Important Figures for 2012 | Fee-Only Financial Planners Long Island

An integral part of our planning for clients is our continuous monitoring of new thresholds that affect retirement plan contributions, Social Security taxation and Medicare premiums. Listed below are the figures for 2012. There have been a few changes in pension plan contributions for the 2012 tax year due to cost of living adjustments (COLA) announced by the IRS. These changes are noted in bold.

2012 Retirement Plan Contributions

401(k), 403(b) and 457 Plans

Maximum annual contribution to 401(k), 403(b) and 457 plans           $17,000

Catch-up contribution for those age 50 and over                                  $5,500

Max total for those age 50 and over                                                $22,500

IRAs – Roth and Contributory: No changes

      Maximum annual IRA contribution                                                       $5,000

Catch-up contribution for those age 50 and over                                  $1,000

Max total for those age 50 and over                                                    $6,000

SIMPLE – Employee Deferral: No changes                                         $11,500

Catch-up contribution                                                                         $2,500

Max total for those age 50 and over                                                   $14,000

SEP-IRA                                                                                              $50,000

If you participate in any of the above plans, and can maximize your contributions, we recommend that you visit with your Benefits Department and take advantage of these tax-deferred savings.

Social Security

The good news is there will be a 3.6% cost-of-living adjustment in Social Security benefits beginning in January 2012, the first such increase since 2009.  That reflects  a rise in the Consumer Price Index (CPI-W) from the third quarter of 2011, largely due to increases in energy costs. Just as a reminder: The age at which one can collect full benefits is also going up.  For those born in 1941, full retirement is age 65 years and 8 months; for those born in 1942, it is 65 years and 10 months. For those born between 1943 and 1954, full retirement age is 66. For those born in years 1955 to 1959 the basic retirement age is 66 plus additional months, contingent on your birth year. Full retirement age will gradually increase to 67 for those born in 1960 and later.

Please note:  If you decide to delay the receipt of your Social Security benefits until after age 65, you should still apply for Medicare benefits within three months of your 65th birthday. If you wait, you may pay more for your Medicare Part B (medical insurance) and Medicare Part D (prescription drug) coverage. We are planning a follow-up article entitled “Medicare Primer for the Baby Boomers” that will give you some helpful hints on what you will need to begin the process of applying for Medicare.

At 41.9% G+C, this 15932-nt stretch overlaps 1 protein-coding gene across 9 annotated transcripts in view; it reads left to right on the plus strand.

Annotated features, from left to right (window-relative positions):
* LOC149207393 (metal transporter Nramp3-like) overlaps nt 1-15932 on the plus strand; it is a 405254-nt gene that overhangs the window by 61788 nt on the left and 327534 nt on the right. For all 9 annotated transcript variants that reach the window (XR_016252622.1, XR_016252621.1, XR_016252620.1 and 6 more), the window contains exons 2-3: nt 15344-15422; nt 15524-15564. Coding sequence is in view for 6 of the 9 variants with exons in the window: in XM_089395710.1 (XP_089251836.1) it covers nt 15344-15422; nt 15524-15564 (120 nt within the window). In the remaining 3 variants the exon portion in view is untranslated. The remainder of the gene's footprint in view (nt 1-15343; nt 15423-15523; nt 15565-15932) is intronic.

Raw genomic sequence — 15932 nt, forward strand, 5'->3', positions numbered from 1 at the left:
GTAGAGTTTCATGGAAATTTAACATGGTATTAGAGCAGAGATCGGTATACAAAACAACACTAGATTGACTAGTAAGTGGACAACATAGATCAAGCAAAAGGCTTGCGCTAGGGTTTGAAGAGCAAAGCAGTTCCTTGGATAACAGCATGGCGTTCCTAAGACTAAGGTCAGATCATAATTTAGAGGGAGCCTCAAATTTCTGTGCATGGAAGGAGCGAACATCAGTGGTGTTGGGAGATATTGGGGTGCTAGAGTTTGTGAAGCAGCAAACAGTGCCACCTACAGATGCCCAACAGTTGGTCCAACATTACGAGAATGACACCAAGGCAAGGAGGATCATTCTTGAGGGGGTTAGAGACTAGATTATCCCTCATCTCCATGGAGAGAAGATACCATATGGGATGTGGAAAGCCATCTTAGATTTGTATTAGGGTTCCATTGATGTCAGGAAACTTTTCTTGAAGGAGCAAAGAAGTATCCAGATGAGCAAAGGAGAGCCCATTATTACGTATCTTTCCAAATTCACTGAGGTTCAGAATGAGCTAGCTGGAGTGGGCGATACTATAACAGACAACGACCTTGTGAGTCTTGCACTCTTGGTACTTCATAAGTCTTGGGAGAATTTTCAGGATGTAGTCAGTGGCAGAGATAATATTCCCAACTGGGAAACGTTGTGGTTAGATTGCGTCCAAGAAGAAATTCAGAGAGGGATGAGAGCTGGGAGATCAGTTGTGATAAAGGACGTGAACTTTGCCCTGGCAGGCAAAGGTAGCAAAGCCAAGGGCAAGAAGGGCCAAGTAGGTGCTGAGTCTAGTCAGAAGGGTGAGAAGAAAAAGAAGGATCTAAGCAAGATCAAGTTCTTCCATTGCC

The Social Security Administration has raised the wage base (or the amount of income against which Social Security withholding tax is applied) to $110,100, up $3,300 from 2011.  It’s estimated the change will impact about 10 million taxpayers.

Retirement earnings tests are imposed on individuals who are working and collecting Social Security benefits. For 2012, there have been a few changes. The maximum amount of earnings to still receive full benefits is as follows:

  • Full retirement age: No limit on earnings
  • In the year full retirement age is reached, the maximum goes from $37,680 to $38,880. For every dollar earned over this limit, $1 in benefits for every $3 in earnings will be withheld (or taxed).
  • If you are under full retirement age, your earnings limit is rising to $14,640 from $14,160.  For every dollar earned over this threshold, $1 in benefits will be withheld (or taxed) for every $2 in earnings.

Medicare Premiums

Medicare Part B premiums (medical insurance) have been revised for 2012.  The standard Medicare Part B monthly premium will be $99.90 in 2012, a $15.50 decrease in the 2011 premium of $115.40.  Also the Part B deductible will drop to $140, a decrease of $22. There are also slight reductions in Part B costs for other earnings brackets, indicated accordingly.

MAGI Range                                MAGI Range

for single taxpayers                 for couples filing jointly       Part B Cost

$85,000 or less                               $170,000 or less                       $99.90 ($15.50 less)

$85,001 – $107,000                       $170,000 – $214,000               $139.90 ($21.60 less)

$107,001 – $160,000                     $214,000 – $320,000               $199.80 ($30.90 less)

$160,001 – $214,000                     $320,001 – $428,000               $259.70 ($40.20 less)

Over $214,000                              Over $428,000                        $319.70 ($49.40 less)

Similarly, average premiums for popular Medicare Advantage plans will dip slightly in 2012. Under the terms of the Affordable Care Act, Medicare recipients will also benefit from free preventive care services and a 50% discount for covered prescription drugs if they spend enough to put them in the “doughnut hole.”

As always, if you have any questions regarding your financial planning, please do not hesitate to give us a call.  We’ll be happy to help you.

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